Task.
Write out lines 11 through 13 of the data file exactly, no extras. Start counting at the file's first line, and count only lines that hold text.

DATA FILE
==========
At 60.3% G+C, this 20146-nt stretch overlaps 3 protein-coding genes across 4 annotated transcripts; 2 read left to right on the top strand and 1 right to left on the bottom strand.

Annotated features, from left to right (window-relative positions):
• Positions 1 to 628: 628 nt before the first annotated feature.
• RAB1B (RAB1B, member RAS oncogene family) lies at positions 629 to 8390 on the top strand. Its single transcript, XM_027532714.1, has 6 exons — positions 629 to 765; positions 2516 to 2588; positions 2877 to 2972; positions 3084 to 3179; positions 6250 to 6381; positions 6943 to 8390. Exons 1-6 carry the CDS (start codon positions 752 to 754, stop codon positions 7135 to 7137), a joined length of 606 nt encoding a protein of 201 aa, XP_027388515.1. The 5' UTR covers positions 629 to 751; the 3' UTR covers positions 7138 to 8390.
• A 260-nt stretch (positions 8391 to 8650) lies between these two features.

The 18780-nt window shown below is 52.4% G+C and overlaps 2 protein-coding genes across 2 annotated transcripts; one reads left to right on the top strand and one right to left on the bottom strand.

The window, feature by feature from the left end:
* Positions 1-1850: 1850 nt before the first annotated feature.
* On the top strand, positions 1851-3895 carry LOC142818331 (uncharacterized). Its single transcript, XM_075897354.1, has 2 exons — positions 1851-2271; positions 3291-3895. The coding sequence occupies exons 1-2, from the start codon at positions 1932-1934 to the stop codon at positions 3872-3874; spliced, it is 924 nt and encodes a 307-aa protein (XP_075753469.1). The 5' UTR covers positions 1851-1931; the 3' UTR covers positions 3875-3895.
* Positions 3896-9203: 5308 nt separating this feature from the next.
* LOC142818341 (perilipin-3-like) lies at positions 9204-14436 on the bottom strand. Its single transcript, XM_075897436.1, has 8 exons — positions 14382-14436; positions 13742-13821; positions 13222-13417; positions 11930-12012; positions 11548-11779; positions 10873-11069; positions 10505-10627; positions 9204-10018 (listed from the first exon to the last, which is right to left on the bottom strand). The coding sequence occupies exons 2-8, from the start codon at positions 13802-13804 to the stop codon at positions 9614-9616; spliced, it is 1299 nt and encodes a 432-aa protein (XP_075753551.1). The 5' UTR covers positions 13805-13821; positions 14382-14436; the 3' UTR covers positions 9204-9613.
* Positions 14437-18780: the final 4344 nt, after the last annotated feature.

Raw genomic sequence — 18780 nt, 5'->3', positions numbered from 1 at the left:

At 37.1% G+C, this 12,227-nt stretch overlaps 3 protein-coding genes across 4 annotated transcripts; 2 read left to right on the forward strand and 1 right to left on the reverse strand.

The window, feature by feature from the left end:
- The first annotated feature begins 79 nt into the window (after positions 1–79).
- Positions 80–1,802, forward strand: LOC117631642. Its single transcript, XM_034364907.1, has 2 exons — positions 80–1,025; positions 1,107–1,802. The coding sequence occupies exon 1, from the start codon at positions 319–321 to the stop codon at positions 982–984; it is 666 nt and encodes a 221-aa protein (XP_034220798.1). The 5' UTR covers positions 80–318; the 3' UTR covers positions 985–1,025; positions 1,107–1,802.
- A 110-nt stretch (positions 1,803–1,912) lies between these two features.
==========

* LOC142818341 (perilipin-3-like) lies at positions 9204-14436 on the bottom strand. Its single transcript, XM_075897436.1, has 8 exons — positions 14382-14436; positions 13742-13821; positions 13222-13417; positions 11930-12012; positions 11548-11779; positions 10873-11069; positions 10505-10627; positions 9204-10018 (listed from the first exon to the last, which is right to left on the bottom strand). The coding sequence occupies exons 2-8, from the start codon at positions 13802-13804 to the stop codon at positions 9614-9616; spliced, it is 1299 nt and encodes a 432-aa protein (XP_075753551.1). The 5' UTR covers positions 13805-13821; positions 14382-14436; the 3' UTR covers positions 9204-9613.
* Positions 14437-18780: the final 4344 nt, after the last annotated feature.

Raw genomic sequence — 18780 nt, 5'->3', positions numbered from 1 at the left: